Opportunist: Have you been to Macau to check it out?
David: Actually, they visited us here in Fort Worth a couple of times because they had heard about our reputation of being a firm that scours the globe to find potential candidates to invest in.
Another stock we’re excited about is Marathon OilCorporation (NYSE:MRO). Everyone is familiar with them, in terms of the fact that they own gas stations based in Findlay, Ohio. We are excited that they have an emerging presence in natural gas, which right now is at a very low point, but we think in the next few years gas is going to turn around. MRO is expected to earn about $4.80 this year. It is about $25 per share and trades at aboutfive times earnings and pays a pretty good dividend yield—about 4% in terms of dividend—and trades at a low P/E. We believe it will benefit greatly from the turnaround in natural gas. Also, it has a lot of reserves here in this country. If we do have a Middle East disruption, Marathon could be one of the prime beneficiaries.
Science Applications International Corporation(NYSE: SAI) is another company we’ve been buying recently. The company is in the defense business. The stock is about $11, with a 4% dividend yield. We expect it to earn about $1.40 this year, which means it trades at about 7.8 times earnings. Everyone is worried that the defense budget is going to be cut back dramatically, but even if it is the area SAIC is involved in—cyber security and counterintelligence and spying—we don’t believe will experience budget cuts. We see that growing in years to come because the threat and need to grow our intelligence is increasing day by day.
Opportunist: Who is the most impressive person you’ve met during your career?
David: I was tremendously impressed with Paul Fireman, the founder of Reebok International. Many years ago I went to an investment conference in Minneapolis, and Reebok was scheduled to give a presentation. Mr. Fireman flew in from Boston, but the brokerage firm who put on the conference set him up in the smallest room there was. Only eight people came to see it, and one guy actually fell asleep during the presentation. [Laughs] You’d figure the founder of Reebok could’ve said “This is a waste of time. I’m going to let the CFO do it.” But Mr. Fireman stood up in front of the seven people who were awake and gave one of the most awesome presentations I’ve seen in my career. That said a lot to me. We bought Reebok stock and within a year the stock tripled. It was a great investment for us. It would’ve been really easy for Mr. Fireman to just turn around and fly back to Boston and write it off as a bust. He could have phoned in his presentation or gone through the motions, but he was enthusiastic and he did a great job representing Reebok. I learned something from that: never, ever just phone it in! Even if there are only seven people in the room, act like there are 700 and do the best you can.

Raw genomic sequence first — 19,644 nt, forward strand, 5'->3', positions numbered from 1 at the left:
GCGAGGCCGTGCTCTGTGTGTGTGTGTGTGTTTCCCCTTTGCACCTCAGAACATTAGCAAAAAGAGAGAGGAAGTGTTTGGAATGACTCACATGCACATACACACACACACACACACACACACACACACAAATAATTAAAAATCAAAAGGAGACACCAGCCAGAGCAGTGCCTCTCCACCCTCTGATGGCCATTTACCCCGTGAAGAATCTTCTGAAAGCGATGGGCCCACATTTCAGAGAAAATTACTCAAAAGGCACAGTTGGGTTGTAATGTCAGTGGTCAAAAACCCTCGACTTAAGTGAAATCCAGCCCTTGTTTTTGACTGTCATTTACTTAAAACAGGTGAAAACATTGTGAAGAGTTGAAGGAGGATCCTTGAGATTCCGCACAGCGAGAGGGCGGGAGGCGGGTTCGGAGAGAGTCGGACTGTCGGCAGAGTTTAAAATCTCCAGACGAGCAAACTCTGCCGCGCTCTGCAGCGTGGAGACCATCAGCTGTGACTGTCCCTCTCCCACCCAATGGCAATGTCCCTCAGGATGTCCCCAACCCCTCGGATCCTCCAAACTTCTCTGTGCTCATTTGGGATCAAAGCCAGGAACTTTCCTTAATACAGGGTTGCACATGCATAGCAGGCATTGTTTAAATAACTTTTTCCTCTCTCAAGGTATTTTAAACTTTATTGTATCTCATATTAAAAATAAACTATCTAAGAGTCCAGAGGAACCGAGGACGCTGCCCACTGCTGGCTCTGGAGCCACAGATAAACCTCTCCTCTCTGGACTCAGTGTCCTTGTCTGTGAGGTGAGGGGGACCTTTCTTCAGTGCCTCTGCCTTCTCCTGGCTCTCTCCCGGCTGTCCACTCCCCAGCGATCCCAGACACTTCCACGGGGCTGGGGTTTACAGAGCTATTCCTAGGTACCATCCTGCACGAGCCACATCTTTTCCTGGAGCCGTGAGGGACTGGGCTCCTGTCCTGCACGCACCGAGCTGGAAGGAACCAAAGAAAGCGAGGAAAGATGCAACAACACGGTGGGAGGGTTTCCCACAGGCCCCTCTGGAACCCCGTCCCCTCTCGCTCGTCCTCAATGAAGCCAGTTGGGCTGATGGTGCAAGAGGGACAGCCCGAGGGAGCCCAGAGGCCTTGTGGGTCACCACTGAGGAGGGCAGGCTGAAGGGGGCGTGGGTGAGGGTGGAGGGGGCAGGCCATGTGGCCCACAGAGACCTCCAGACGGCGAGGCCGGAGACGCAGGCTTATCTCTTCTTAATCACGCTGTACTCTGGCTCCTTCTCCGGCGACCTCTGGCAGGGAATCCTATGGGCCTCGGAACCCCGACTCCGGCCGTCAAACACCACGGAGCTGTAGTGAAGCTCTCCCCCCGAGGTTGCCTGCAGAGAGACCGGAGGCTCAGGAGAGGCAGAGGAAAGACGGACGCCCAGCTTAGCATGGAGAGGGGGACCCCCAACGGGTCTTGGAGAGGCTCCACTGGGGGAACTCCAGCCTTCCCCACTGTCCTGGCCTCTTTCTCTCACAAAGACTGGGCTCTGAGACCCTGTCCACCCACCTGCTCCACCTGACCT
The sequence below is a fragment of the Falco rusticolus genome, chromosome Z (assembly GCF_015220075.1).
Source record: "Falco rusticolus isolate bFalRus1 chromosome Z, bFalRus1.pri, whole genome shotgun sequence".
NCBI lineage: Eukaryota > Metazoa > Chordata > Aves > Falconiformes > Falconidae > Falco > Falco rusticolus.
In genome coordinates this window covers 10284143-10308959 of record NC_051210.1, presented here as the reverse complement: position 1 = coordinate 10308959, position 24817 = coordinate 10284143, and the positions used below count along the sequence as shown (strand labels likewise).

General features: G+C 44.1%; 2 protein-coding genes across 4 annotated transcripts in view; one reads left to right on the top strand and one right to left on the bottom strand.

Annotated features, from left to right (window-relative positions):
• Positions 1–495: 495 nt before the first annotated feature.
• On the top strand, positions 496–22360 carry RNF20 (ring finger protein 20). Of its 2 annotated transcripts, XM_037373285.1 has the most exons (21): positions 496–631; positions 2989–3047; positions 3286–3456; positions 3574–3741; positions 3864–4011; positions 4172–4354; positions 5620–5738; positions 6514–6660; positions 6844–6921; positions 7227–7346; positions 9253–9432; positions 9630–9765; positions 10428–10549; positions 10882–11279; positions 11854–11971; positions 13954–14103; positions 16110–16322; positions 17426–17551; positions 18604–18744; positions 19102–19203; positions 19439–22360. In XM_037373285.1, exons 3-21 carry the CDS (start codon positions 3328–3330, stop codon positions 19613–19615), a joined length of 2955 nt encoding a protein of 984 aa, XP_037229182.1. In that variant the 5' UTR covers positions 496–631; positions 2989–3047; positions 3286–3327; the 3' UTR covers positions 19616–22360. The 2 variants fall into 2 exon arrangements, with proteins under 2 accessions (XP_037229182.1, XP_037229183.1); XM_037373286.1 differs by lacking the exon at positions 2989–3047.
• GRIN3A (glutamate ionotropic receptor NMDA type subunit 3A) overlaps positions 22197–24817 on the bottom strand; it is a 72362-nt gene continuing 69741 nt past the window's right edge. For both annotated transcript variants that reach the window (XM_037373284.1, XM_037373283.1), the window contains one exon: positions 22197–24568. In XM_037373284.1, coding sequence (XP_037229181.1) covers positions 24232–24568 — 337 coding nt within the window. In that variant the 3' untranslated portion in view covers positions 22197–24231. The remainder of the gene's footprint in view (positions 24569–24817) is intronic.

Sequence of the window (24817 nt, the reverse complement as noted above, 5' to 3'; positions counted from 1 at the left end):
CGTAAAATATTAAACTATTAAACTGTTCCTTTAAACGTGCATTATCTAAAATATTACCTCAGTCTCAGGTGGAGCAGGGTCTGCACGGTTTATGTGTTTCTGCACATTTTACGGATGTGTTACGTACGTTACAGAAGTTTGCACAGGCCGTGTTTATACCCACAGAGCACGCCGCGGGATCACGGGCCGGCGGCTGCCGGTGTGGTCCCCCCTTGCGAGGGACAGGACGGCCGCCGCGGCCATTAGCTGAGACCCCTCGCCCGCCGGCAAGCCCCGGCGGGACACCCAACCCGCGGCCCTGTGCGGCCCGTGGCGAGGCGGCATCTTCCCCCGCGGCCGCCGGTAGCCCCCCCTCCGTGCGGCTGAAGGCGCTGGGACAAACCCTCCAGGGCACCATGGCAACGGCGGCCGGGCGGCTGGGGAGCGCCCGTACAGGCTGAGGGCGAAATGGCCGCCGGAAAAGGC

Opportunist: What qualities do you look for in choosing people to join your firm?
David: Honesty is the No. 1 thing I look for in people. I choose people who are willing to work hard and who want to win. I also consider how well they fit into this firm because this firm is a little family. You want other people to like your family and so you want to make sure you have people who appreciate working here and who are going to fit in. My dad works here at the firm as well.
Opportunist: What do you consider your greatest business accomplishment?
David: I think it’s the fact that a lot of our clients would say that dealing with our firm has made a positive difference in their life. We’ve helped them achieve a lot of the goals that they have. To me, that’s what this business is all about. We’ve won numerous awards and have been on TV and been featured in magazine articles and things like that, but the ultimate reward is hearing a client say, “I really appreciate you and all your hard work and what you’ve done.”